Integrating Mettler Toledo Weigh Scales to SAP Digital Manufacturing Cloud Part 2
In the first part of this blog series I discussed the various hardware options to connect the scales, after releasing the blog a colleague contacted me to let me know that they had tried to connect to a real Mettler Toledo ACI400 and due to it exposing the weight data as an OPCUA property called “EURange” they couldn’t subscribe to it and use it in DMC. I have modified the original blog to highlight that this means its not currently supported by DMC but also added it here incase you had already read part 1. I have also contacted the appropriate product owners in SAP and support will be added to the development back log so watch this space.
So, as mentioned in part 1 I am going to use a RS232 to USB convertor
First step is to connect the RS232 convertor into the scales and connect it to your computer (Im using a windows based PC but this will work on a Mac or Linux machine as well).
Now configure the scales so that the interface is in “Dialog” mode and not “Print” mode, this allows the scale communicate using the RS232 interface rather than only sending data when the print button is pressed. Please refer to the operators manual for your specific scales to find out how to do this.
Now configure the Baud rate (Speed) of the RS232 to be as fast as possible (19200 in my case) – Please note that the length of the RS232 cable effects the reliable speed of communication. For example at 19200 bits/s the maximum cable length is 15M, at 9600 bits/s its 30M.
Now that its configured and connected you can use any terminal program you have access to, for example “Hyperterminal”. I happen to experiment with ESP8266 boards using the Arduino IDE which has a “Serial Monitor” function so I used that.
According to the MT-SICS documentation you send the character “@” to reset the scales and it should respond with the serial number of the scales.
The scales correctly responded with a serial number of 2422747, all good so far.
Next we want to issue a command that reads the weight, so after referring to the MT-SICS document we find that the command is “S” so I placed something on the scales that weighs 7.66 grams according to its display so this is the value I expect to receive.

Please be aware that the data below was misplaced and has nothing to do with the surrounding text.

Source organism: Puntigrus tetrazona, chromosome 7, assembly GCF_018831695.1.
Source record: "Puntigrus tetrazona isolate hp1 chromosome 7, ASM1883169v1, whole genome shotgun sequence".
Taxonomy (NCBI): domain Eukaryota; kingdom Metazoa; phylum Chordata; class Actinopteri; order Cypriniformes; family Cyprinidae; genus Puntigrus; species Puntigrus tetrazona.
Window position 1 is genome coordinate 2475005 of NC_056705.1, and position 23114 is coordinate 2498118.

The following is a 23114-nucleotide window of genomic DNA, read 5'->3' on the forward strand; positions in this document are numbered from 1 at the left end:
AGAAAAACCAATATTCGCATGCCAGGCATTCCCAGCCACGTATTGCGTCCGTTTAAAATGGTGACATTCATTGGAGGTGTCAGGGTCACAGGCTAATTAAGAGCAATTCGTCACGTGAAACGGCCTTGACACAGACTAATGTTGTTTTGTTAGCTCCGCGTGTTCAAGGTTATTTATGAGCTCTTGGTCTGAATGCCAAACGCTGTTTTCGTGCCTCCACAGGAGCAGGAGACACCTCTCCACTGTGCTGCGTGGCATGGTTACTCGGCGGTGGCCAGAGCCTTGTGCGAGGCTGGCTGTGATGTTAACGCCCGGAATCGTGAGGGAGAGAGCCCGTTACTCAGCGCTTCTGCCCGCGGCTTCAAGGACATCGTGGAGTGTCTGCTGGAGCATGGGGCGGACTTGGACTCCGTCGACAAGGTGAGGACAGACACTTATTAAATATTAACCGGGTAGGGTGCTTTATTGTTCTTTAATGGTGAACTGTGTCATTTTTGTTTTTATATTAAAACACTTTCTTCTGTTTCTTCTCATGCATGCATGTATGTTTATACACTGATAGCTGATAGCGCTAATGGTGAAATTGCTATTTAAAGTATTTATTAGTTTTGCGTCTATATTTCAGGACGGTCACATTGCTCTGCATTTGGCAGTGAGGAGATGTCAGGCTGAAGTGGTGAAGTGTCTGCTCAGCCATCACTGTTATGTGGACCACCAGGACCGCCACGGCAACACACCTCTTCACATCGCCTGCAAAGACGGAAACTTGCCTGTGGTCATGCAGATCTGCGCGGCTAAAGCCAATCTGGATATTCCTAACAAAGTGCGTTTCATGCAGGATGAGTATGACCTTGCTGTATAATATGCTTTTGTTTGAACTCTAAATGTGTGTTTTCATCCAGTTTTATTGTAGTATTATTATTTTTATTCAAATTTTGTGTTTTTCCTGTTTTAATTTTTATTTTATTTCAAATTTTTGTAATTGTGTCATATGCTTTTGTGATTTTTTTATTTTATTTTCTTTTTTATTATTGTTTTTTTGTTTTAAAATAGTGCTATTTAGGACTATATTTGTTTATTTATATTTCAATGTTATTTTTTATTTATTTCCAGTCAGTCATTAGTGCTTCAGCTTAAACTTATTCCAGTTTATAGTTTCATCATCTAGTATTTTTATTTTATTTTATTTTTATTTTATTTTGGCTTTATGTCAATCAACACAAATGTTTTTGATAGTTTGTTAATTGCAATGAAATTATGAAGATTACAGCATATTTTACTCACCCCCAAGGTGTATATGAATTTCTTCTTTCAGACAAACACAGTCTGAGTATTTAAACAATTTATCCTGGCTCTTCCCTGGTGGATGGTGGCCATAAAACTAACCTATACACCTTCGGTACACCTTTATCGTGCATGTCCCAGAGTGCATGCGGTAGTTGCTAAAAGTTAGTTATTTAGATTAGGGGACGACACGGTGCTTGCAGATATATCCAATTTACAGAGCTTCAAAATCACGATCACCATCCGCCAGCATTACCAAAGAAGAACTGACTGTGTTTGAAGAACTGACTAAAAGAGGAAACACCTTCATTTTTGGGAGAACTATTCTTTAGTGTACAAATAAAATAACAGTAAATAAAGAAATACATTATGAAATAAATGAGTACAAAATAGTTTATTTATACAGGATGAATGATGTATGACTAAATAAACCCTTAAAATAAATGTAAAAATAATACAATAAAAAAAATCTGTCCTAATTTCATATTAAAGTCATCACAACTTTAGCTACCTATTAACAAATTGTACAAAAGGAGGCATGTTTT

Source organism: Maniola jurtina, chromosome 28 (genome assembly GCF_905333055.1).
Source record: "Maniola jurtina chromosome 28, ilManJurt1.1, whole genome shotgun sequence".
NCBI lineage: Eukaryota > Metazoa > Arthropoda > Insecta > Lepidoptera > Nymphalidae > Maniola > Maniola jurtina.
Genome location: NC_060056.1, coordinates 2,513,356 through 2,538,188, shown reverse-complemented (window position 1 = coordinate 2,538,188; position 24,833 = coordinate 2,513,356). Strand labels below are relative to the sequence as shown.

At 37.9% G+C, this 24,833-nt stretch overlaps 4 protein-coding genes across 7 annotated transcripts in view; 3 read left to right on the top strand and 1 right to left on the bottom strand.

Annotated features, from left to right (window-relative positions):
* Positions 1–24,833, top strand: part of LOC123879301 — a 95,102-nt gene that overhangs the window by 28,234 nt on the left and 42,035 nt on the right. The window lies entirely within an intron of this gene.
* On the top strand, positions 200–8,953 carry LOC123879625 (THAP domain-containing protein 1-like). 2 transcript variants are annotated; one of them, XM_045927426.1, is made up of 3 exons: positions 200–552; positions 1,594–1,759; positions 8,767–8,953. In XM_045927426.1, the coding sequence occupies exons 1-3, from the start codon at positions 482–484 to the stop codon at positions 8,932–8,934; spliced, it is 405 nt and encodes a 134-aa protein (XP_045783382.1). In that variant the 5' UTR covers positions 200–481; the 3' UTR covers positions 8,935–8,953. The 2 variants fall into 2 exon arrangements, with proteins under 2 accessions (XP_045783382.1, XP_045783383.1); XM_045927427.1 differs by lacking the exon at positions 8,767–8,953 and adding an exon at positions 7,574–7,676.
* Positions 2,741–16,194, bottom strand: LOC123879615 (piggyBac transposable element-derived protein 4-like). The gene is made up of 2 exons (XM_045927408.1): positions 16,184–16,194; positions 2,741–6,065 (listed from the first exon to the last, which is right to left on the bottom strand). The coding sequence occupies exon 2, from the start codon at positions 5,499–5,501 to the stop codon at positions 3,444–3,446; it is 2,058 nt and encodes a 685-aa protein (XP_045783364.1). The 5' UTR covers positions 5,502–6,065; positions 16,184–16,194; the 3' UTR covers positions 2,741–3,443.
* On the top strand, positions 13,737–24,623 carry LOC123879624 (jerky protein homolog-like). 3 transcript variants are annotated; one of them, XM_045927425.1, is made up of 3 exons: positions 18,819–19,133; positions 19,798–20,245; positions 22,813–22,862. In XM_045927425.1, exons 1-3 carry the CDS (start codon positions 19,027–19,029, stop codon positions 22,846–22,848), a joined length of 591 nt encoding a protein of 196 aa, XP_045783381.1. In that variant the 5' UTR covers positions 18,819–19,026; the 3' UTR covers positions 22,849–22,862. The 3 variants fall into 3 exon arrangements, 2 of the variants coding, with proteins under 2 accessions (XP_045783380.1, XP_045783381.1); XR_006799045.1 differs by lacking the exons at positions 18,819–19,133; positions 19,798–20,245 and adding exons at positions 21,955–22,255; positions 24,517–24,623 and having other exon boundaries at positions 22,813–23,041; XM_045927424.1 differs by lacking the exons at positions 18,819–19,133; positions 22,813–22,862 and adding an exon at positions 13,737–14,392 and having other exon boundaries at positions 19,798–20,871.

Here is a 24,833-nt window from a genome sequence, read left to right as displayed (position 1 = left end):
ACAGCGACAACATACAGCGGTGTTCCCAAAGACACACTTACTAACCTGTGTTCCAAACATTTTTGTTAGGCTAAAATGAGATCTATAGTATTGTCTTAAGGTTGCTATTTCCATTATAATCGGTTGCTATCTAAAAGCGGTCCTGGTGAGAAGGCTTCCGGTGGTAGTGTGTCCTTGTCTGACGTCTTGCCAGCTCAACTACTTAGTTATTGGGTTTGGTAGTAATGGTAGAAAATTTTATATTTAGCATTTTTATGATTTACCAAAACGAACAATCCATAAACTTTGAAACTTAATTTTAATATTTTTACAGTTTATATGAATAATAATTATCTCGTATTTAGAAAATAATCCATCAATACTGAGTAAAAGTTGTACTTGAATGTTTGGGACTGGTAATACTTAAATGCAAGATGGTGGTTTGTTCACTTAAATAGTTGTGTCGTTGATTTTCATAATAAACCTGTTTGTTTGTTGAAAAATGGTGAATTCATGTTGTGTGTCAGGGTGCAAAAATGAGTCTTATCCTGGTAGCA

The scales respond with a message that has the correct value and unit of measure in it.
So we have now proven that the hardware is working and that we can communicate with the scales and receive responses.
Now we need to create an application that converts the MT-SICS commands and responses into an OPC UA server.
My personal set of requirements for this software are as follows:
- The OPC UA SDK must be open source as I have no budget to buy a commercial one. For productive use I would always consider using a commercially available SDK as this will include support or use an open source project that has a support option available.
- Must be simple to program as I’m not a developer.
- Must be executable on multiple operating systems with low hardware requirements as ultimately I would like it to use a low cost Raspberry PI.
Create a directory on your local machine called “MTServer”.
Open Visual Studio Code.
Select File –> Add Folder To Workspace and select the folder you just created.
Select Terminal –> New Terminal and this should open a terminal window inside Visual Studio Code.
Type git clone https://github.com/KevinHunter12/MettlerToledoOPCUA.git into the terminal window. This will download the finished server from my github repository into your directory.
Change directory to the MettlerToldeoOPCUA directory that was created during the cloning.
Now type npm install this will download and install all the required NodeJS packages into your directory.
Finally type node mtserver <PORT> <BAUD> replacing PORT and BAUD with your values. In my case it was node mtserver com5 19200 as my serial port was com5 and the baud I set the scales to was 19200.
This should start the server and display the following:
Now open UAExpert and press the “+” icon in the tool bar to add a new server
Now double click the Add server text and enter localhost:4335
This should add the new server to the list of available servers, expand the node and select “None” as the security settings by double clicking it.